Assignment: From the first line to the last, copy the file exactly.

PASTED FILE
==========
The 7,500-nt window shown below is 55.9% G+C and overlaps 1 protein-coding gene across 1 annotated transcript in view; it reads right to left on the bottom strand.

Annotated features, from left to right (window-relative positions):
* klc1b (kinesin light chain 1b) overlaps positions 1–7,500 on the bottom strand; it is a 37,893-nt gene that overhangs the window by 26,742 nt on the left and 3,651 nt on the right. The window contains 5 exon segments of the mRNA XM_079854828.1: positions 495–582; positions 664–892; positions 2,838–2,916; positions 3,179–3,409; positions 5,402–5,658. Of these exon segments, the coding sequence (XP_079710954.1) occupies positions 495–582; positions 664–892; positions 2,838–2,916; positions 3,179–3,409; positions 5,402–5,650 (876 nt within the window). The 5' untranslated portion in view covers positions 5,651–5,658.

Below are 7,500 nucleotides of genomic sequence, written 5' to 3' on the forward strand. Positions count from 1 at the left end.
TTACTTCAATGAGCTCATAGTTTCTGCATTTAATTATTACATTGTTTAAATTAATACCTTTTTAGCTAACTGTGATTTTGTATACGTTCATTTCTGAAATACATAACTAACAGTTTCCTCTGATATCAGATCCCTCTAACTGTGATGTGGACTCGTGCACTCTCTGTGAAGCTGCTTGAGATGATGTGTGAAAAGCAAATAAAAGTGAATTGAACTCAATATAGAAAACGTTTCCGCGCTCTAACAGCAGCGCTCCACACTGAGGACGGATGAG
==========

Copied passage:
The 7,500-nt window shown below is 55.9% G+C and overlaps 1 protein-coding gene across 1 annotated transcript in view; it reads right to left on the bottom strand.

Annotated features, from left to right (window-relative positions):
* klc1b (kinesin light chain 1b) overlaps positions 1–7,500 on the bottom strand; it is a 37,893-nt gene that overhangs the window by 26,742 nt on the left and 3,651 nt on the right. The window contains 5 exon segments of the mRNA XM_079854828.1: positions 495–582; positions 664–892; positions 2,838–2,916; positions 3,179–3,409; positions 5,402–5,658. Of these exon segments, the coding sequence (XP_079710954.1) occupies positions 495–582; positions 664–892; positions 2,838–2,916; positions 3,179–3,409; positions 5,402–5,650 (876 nt within the window). The 5' untranslated portion in view covers positions 5,651–5,658.

Below are 7,500 nucleotides of genomic sequence, written 5' to 3' on the forward strand. Positions count from 1 at the left end.
TTACTTCAATGAGCTCATAGTTTCTGCATTTAATTATTACATTGTTTAAATTAATACCTTTTTAGCTAACTGTGATTTTGTATACGTTCATTTCTGAAATACATAACTAACAGTTTCCTCTGATATCAGATCCCTCTAACTGTGATGTGGACTCGTGCACTCTCTGTGAAGCTGCTTGAGATGATGTGTGAAAAGCAAATAAAAGTGAATTGAACTCAATATAGAAAACGTTTCCGCGCTCTAACAGCAGCGCTCCACACTGAGGACGGATGAG